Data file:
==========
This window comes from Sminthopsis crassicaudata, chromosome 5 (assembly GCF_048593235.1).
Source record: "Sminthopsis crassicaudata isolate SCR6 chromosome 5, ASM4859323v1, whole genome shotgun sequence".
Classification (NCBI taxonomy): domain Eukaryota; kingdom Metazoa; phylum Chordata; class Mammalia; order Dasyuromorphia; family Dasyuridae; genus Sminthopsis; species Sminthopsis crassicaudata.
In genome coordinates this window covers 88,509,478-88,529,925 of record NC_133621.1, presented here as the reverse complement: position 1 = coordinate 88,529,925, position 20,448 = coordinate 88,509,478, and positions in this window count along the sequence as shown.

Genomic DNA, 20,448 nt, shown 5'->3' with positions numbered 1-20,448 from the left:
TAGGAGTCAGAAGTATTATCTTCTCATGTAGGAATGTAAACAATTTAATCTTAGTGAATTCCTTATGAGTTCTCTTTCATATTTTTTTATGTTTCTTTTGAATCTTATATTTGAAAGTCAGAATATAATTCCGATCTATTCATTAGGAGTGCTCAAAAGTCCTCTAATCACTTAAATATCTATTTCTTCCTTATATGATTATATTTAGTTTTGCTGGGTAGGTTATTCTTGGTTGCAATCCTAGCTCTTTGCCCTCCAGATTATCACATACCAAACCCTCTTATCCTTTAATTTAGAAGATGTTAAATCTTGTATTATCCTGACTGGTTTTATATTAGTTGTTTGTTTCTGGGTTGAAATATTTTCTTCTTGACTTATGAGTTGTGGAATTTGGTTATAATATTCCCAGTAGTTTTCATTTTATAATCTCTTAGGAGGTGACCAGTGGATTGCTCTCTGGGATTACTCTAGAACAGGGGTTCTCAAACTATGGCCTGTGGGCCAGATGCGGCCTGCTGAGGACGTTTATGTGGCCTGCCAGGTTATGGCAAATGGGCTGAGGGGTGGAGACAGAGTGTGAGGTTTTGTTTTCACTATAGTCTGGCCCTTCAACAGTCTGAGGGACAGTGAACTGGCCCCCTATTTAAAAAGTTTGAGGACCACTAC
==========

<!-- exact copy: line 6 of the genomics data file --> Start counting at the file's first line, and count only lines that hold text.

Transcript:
TAGGAGTCAGAAGTATTATCTTCTCATGTAGGAATGTAAACAATTTAATCTTAGTGAATTCCTTATGAGTTCTCTTTCATATTTTTTTATGTTTCTTTTGAATCTTATATTTGAAAGTCAGAATATAATTCCGATCTATTCATTAGGAGTGCTCAAAAGTCCTCTAATCACTTAAATATCTATTTCTTCCTTATATGATTATATTTAGTTTTGCTGGGTAGGTTATTCTTGGTTGCAATCCTAGCTCTTTGCCCTCCAGATTATCACATACCAAACCCTCTTATCCTTTAATTTAGAAGATGTTAAATCTTGTATTATCCTGACTGGTTTTATATTAGTTGTTTGTTTCTGGGTTGAAATATTTTCTTCTTGACTTATGAGTTGTGGAATTTGGTTATAATATTCCCAGTAGTTTTCATTTTATAATCTCTTAGGAGGTGACCAGTGGATTGCTCTCTGGGATTACTCTAGAACAGGGGTTCTCAAACTATGGCCTGTGGGCCAGATGCGGCCTGCTGAGGACGTTTATGTGGCCTGCCAGGTTATGGCAAATGGGCTGAGGGGTGGAGACAGAGTGTGAGGTTTTGTTTTCACTATAGTCTGGCCCTTCAACAGTCTGAGGGACAGTGAACTGGCCCCCTATTTAAAAAGTTTGAGGACCACTAC